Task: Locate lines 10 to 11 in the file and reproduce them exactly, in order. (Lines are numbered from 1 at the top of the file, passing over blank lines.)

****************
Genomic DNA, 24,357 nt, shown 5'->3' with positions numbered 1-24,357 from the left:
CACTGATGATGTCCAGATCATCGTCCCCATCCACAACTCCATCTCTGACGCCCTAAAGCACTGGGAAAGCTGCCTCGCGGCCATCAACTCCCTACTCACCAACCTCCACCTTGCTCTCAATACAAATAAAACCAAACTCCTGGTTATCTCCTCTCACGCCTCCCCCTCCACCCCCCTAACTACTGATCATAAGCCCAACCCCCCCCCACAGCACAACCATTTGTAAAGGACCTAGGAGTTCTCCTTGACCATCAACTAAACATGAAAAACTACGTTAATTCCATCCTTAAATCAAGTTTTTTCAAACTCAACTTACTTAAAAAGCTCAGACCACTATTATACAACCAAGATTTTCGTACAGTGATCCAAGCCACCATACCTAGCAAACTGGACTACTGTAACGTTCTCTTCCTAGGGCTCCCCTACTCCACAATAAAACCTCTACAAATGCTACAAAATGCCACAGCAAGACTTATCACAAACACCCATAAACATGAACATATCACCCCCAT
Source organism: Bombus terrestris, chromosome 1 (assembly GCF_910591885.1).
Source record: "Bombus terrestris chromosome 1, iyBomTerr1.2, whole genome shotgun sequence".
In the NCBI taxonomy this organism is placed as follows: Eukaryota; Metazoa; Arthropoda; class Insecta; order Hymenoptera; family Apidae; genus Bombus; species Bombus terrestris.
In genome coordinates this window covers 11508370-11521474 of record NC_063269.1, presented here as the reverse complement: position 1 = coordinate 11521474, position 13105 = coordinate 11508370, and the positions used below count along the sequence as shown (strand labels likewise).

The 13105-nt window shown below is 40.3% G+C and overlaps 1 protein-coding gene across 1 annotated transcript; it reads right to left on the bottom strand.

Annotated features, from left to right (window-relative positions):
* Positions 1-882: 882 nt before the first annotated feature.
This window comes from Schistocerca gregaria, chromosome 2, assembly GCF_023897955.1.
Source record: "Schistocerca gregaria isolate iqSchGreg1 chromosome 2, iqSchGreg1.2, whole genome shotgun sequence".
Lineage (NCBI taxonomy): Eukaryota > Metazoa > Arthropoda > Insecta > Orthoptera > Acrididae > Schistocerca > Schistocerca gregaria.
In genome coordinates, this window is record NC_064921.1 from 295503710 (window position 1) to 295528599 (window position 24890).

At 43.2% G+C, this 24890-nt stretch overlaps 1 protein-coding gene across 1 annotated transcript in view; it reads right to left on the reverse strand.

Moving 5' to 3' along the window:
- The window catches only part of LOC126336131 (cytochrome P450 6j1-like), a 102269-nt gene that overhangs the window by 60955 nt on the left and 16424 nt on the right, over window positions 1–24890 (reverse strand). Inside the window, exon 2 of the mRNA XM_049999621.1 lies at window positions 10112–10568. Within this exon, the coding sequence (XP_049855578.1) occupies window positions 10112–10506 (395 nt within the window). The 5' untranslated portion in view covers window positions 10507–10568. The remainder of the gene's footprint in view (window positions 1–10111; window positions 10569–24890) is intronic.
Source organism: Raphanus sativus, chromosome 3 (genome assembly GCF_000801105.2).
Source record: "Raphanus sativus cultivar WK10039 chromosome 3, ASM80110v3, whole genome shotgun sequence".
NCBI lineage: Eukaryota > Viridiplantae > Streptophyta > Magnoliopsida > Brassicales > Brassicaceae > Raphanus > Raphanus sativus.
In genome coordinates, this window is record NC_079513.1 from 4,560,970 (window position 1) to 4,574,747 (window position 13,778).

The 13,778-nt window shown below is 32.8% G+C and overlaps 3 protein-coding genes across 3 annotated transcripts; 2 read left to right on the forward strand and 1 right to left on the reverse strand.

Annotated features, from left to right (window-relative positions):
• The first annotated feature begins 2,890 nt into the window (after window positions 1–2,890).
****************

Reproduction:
This window comes from Schistocerca gregaria, chromosome 2, assembly GCF_023897955.1.
Source record: "Schistocerca gregaria isolate iqSchGreg1 chromosome 2, iqSchGreg1.2, whole genome shotgun sequence".